Objective: It remains unclear how many hours of sleep are associated with the lowest risk of type 2 diabetes. This meta-analysis was performed to assess the dose-response relationship between sleep duration and risk of type 2 diabetes.
Research design and methods: PubMed and Embase were searched up to 20 March 2014 for prospective observational studies that assessed the relationship of sleep duration and risk of type 2 diabetes. Both semiparametric and parametric methods were used.
Results: Ten articles with 11 reports were eligible for inclusion in the meta-analysis. A total of 18,443 incident cases of type 2 diabetes were ascertained among 482,502 participants with follow-up periods ranging from 2.5 to 16 years. A U-shaped dose-response relationship was observed between sleep duration and risk of type 2 diabetes, with the lowest risk observed at a sleep duration category of 7-8 h per day. Compared with 7-h sleep duration per day, the pooled relative risks for type 2 diabetes were 1.09 (95% CI 1.04-1.15) for each 1-h shorter sleep duration among individuals who slept <7 h per day and 1.14 (1.03-1.26) for each 1-h increment of sleep duration among individuals with longer sleep duration.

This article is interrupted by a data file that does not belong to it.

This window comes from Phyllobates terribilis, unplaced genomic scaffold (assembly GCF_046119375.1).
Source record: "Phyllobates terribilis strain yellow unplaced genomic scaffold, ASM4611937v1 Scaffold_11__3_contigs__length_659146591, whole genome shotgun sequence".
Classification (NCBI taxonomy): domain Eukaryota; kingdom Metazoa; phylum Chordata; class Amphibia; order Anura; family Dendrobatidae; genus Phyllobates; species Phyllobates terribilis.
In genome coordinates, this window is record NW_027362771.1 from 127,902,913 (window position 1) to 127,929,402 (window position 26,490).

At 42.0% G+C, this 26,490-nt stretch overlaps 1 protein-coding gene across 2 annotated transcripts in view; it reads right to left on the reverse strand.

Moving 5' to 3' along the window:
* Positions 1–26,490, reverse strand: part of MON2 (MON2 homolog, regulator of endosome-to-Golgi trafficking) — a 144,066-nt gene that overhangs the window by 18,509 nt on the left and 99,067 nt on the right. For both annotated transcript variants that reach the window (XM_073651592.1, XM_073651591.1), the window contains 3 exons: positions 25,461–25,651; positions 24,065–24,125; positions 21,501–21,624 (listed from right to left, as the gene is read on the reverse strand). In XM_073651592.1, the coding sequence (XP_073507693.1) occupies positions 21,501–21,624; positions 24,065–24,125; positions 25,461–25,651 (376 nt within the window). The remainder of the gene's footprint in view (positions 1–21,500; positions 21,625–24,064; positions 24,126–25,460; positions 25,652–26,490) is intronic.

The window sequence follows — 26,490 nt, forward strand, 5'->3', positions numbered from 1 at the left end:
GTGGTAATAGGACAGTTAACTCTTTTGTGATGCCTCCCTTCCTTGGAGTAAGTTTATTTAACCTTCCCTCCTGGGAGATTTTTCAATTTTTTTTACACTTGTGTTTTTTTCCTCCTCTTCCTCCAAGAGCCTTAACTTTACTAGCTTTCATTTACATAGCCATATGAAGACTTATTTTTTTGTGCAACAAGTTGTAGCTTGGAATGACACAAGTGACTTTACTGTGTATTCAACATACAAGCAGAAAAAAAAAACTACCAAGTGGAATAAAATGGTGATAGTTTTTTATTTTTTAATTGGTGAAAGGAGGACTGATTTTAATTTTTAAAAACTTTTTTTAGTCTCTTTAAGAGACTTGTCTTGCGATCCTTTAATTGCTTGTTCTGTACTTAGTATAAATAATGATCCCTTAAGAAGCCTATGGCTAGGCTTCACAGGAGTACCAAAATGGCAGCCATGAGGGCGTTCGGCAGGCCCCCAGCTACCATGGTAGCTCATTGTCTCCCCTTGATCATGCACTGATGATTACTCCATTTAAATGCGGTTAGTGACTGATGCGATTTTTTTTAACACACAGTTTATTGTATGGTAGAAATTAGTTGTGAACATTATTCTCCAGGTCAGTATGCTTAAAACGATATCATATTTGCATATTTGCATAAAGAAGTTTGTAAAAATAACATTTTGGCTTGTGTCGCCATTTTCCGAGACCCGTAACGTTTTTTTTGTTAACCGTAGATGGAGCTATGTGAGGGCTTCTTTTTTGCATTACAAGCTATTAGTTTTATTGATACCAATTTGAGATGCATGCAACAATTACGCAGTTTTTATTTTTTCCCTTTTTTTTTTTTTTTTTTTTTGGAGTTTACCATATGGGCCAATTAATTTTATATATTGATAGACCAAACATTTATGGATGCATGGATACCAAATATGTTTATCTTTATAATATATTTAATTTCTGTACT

Conclusions: Our dose-response meta-analysis of prospective studies shows a U-shaped relationship between sleep duration and risk of type 2 diabetes, with the lowest type 2 diabetes risk at 7-8 h per day of sleep duration. Both short and long sleep duration are associated with a significantly increased risk of type 2 diabetes, underscoring the importance of appropriate sleep duration in the delay or prevention of type 2 diabetes.
© 2015 by the American Diabetes Association. Readers may use this article as long as the work is properly cited, the use is educational and not for profit, and the work is not altered.